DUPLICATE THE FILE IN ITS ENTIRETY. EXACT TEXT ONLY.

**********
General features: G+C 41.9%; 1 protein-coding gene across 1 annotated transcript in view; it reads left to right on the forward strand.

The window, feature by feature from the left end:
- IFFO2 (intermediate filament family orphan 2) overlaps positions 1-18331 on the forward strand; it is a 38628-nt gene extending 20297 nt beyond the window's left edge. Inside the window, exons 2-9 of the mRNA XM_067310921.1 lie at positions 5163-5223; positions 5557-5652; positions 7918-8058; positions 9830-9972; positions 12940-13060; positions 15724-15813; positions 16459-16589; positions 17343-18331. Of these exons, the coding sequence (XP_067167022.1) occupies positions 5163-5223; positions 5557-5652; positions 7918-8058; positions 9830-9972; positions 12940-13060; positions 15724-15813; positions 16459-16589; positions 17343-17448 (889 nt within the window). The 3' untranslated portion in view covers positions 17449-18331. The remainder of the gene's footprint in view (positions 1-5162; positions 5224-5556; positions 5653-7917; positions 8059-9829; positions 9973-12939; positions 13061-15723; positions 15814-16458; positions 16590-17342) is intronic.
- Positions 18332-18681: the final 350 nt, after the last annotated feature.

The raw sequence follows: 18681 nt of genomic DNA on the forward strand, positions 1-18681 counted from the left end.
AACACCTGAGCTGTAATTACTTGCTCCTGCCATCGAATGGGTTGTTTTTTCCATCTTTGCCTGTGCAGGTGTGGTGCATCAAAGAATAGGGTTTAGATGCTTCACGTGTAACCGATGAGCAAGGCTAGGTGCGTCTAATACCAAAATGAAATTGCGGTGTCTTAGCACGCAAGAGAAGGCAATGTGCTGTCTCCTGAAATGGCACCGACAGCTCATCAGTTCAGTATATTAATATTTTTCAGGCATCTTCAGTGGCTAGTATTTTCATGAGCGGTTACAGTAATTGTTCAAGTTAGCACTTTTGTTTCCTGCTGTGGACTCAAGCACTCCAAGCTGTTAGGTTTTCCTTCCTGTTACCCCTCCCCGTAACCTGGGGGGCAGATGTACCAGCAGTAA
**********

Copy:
General features: G+C 41.9%; 1 protein-coding gene across 1 annotated transcript in view; it reads left to right on the forward strand.

The window, feature by feature from the left end:
- IFFO2 (intermediate filament family orphan 2) overlaps positions 1-18331 on the forward strand; it is a 38628-nt gene extending 20297 nt beyond the window's left edge. Inside the window, exons 2-9 of the mRNA XM_067310921.1 lie at positions 5163-5223; positions 5557-5652; positions 7918-8058; positions 9830-9972; positions 12940-13060; positions 15724-15813; positions 16459-16589; positions 17343-18331. Of these exons, the coding sequence (XP_067167022.1) occupies positions 5163-5223; positions 5557-5652; positions 7918-8058; positions 9830-9972; positions 12940-13060; positions 15724-15813; positions 16459-16589; positions 17343-17448 (889 nt within the window). The 3' untranslated portion in view covers positions 17449-18331. The remainder of the gene's footprint in view (positions 1-5162; positions 5224-5556; positions 5653-7917; positions 8059-9829; positions 9973-12939; positions 13061-15723; positions 15814-16458; positions 16590-17342) is intronic.
- Positions 18332-18681: the final 350 nt, after the last annotated feature.

The raw sequence follows: 18681 nt of genomic DNA on the forward strand, positions 1-18681 counted from the left end.
AACACCTGAGCTGTAATTACTTGCTCCTGCCATCGAATGGGTTGTTTTTTCCATCTTTGCCTGTGCAGGTGTGGTGCATCAAAGAATAGGGTTTAGATGCTTCACGTGTAACCGATGAGCAAGGCTAGGTGCGTCTAATACCAAAATGAAATTGCGGTGTCTTAGCACGCAAGAGAAGGCAATGTGCTGTCTCCTGAAATGGCACCGACAGCTCATCAGTTCAGTATATTAATATTTTTCAGGCATCTTCAGTGGCTAGTATTTTCATGAGCGGTTACAGTAATTGTTCAAGTTAGCACTTTTGTTTCCTGCTGTGGACTCAAGCACTCCAAGCTGTTAGGTTTTCCTTCCTGTTACCCCTCCCCGTAACCTGGGGGGCAGATGTACCAGCAGTAA